That surprised me because I've had that discussion and I've recommended drawing that bright line against taking money from Wal-Mart, period. I've argued that, while some people would be upset and some people wouldn't be, it wouldn't be worth it to create a situation of choosing one side instead of the other. And, honestly, is taking that money any different than how a corporate political contribution looks like it 'buys'?

I don't support the Wal-Mart business model and don't think Wal-Mart is good for our communities, period. Does what I personally believe make a difference? Should it? Live long enough and you should get to know the feeling of having to do something you personally don't believe in.

We never got to that part of the discussion in class. I remarked how young and fresh they all were. I hope they all do well.

--Mike Sato

Salish Sea Communications: Truth Well Told

Tuesday, October 4, 2011

Working Animals, or, Do Animals Work (For Causes)?

The Environmental Priorities Coalition last week sent out an action alert asking activists to tell the state Fish and Wildlife Commission to approve the state’s Wolf Conservation and Management Plan. Kerry McHugh who sent out the alert said that the response was one of the best she’s seen. “Wolves are a lightening rod,” she said.

Jo Bailey sent a video link this morning showing a humpback whale rescue in the Sea of Cortez. The subject line said: Humpback Whale gives show after being freed. WATCH THIS!!! Of course, I watched it. It was awesome; made me thankful for the Earth Island Institute’s Great Whale Conservancy.

From past experience I’ve seen Facebook posts and Twitter feeds featuring whales, bears and wolves rack up the hits— while links to policy and politics issues languish. Animals, it seems, are no-brainer attention-getters when it comes to getting your advocacy message up front.

Does the polar bear on the Arctic ice floe ‘work’?

Atlantic senior editor Alexis Madrigal raises an thoughtful point in his blog Fighting Climate Change Is Not About Environmentalism   He contended earlier that President Obama should say that stopping global warming isn’t about nature or ‘saving the planet’ because some kinds of plants and animals will survive but it’s human infrastructure that’s at risk. “We’ve built cities predicated on one climate and now those places have a new one. Climactic chaos is expensive,” he wrote. Life survives because ecosystems, even those stressed by rising temperatures, are resilient.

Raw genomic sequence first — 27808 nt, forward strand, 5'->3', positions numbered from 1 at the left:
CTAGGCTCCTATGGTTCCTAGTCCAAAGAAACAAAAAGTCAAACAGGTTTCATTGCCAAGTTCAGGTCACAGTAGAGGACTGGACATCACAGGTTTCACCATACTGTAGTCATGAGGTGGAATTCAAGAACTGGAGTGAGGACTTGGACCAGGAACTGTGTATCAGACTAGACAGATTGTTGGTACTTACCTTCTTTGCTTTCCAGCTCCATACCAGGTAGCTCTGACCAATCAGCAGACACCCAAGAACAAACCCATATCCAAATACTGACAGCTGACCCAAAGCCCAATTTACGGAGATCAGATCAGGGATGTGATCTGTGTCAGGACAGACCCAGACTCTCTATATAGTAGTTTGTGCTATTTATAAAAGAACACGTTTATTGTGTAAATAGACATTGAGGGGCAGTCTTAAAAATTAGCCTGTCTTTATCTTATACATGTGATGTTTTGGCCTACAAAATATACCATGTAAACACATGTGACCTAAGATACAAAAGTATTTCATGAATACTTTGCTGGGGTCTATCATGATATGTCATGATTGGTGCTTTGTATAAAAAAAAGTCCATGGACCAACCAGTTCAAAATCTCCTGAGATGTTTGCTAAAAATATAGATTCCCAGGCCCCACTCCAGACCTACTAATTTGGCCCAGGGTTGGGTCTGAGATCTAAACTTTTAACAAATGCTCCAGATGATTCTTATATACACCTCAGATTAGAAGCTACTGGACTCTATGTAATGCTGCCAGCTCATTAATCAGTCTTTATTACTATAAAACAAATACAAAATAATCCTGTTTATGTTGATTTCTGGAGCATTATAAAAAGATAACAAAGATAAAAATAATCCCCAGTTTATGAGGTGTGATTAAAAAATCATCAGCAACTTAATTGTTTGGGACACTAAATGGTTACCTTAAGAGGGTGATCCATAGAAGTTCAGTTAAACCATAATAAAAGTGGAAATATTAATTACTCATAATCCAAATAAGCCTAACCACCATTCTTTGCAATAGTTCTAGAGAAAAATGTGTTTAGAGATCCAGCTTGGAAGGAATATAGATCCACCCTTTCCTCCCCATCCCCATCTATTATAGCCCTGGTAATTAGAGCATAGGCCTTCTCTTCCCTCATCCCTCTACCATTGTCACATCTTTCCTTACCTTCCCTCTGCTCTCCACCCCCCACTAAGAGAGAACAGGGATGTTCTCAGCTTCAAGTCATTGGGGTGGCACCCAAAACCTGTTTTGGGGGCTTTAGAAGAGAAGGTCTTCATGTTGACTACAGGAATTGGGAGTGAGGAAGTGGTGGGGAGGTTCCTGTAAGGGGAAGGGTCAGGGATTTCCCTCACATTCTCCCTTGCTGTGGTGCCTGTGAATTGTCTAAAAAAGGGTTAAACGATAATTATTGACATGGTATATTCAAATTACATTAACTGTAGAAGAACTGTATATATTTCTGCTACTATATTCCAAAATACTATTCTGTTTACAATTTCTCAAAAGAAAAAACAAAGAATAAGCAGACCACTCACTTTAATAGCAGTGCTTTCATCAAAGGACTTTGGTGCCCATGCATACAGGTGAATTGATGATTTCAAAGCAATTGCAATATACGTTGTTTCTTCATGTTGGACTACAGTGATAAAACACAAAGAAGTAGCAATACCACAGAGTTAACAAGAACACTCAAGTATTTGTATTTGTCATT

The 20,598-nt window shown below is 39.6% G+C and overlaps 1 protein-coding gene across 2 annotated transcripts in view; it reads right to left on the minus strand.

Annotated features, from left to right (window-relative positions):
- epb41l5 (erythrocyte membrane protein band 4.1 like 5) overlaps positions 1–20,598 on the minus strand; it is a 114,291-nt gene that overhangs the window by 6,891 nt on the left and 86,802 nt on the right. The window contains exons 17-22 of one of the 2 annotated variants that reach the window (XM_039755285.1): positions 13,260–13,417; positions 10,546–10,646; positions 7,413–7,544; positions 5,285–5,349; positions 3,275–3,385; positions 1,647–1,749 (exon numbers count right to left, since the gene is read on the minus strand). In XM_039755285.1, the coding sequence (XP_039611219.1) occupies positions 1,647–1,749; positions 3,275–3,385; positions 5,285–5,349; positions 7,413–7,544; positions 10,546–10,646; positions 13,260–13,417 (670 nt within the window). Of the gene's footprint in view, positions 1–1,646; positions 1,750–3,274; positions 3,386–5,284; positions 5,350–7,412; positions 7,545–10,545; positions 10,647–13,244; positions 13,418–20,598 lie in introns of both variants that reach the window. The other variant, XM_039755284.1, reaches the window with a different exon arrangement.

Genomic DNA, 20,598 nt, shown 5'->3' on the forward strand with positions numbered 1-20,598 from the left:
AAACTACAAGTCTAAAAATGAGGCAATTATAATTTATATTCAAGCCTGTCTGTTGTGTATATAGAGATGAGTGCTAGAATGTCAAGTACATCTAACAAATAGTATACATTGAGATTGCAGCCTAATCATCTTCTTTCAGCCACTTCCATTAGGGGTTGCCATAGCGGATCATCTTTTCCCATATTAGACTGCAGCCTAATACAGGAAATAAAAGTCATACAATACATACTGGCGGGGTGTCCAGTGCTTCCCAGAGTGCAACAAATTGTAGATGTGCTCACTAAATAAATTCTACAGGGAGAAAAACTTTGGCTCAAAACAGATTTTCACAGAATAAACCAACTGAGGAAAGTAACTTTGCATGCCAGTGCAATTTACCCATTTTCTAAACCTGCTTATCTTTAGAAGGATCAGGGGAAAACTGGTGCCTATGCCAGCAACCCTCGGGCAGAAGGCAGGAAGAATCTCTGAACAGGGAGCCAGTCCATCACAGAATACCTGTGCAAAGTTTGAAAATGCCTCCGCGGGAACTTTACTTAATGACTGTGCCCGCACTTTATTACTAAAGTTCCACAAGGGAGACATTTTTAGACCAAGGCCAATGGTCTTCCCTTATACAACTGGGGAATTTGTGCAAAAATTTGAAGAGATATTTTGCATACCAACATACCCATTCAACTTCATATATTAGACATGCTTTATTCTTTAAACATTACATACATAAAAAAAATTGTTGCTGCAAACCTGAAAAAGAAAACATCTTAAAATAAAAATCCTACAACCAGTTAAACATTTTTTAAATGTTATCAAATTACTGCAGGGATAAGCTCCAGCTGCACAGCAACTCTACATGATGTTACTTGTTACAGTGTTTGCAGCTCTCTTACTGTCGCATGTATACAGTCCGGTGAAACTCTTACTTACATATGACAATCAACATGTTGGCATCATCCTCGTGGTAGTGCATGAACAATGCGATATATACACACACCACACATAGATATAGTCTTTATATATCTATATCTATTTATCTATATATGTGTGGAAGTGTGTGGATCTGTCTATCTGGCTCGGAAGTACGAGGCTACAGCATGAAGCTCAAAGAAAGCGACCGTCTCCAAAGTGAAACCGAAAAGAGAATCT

But: “Human-built environments, on the other hand, are very efficient and very brittle. They function best in a very narrow set of temperature and precipitation conditions....Now start fiddling with the climate of the place. Most of the time things are fine, but when you hit an extreme that you don't normally (floods, snow, heat, etc), stuff starts to go haywire. The infrastructure you built is encountering conditions it wasn't designed to withstand. And so it breaks.

“Somehow polar bears became the charismatic emblem of what was wrong with global warming; I think we should have made it a mayor instead.”

-Mike Sato 

Monday, October 3, 2011

Salish Sea Communications ... Truth well told.

Salish Sea Communications
…Truth well told.
Effective and efficient communications made simple: the right message, the right audience, the right media at the right time… Truth well told. Your program, your product, your cause can stand out front and center. You can move your market, push your cause, influence policy makers with measureable results. Done right, your communications will make a difference in this world.
Salish Sea Communications
…Truth well told.
• Communicate • Educate • Activate
~Research   ~Writing ~Editing
~Campaign Development ~Media Relations
~Social Media/Social Marketing
~Public Relations ~Web Content ~Speech Writing
~Annual Reports ~Video Productions
~Interview and Presentation Coaching    ~Communication Audits
For the past 20 years I directed and carried out communication programs for People For Puget Sound, a preeminent conservation organization in the Pacific Northwest.
Today, as Salish Sea Communications, I bring my years of experience and skills to assist you in your communication and public relation needs—big or small—to raise your visibility and engage your audiences.

Salish Sea Communications
…Truth well told.
Mike Sato
Bellingham, Washington
(206) 229-2844

WA State UBI #601395482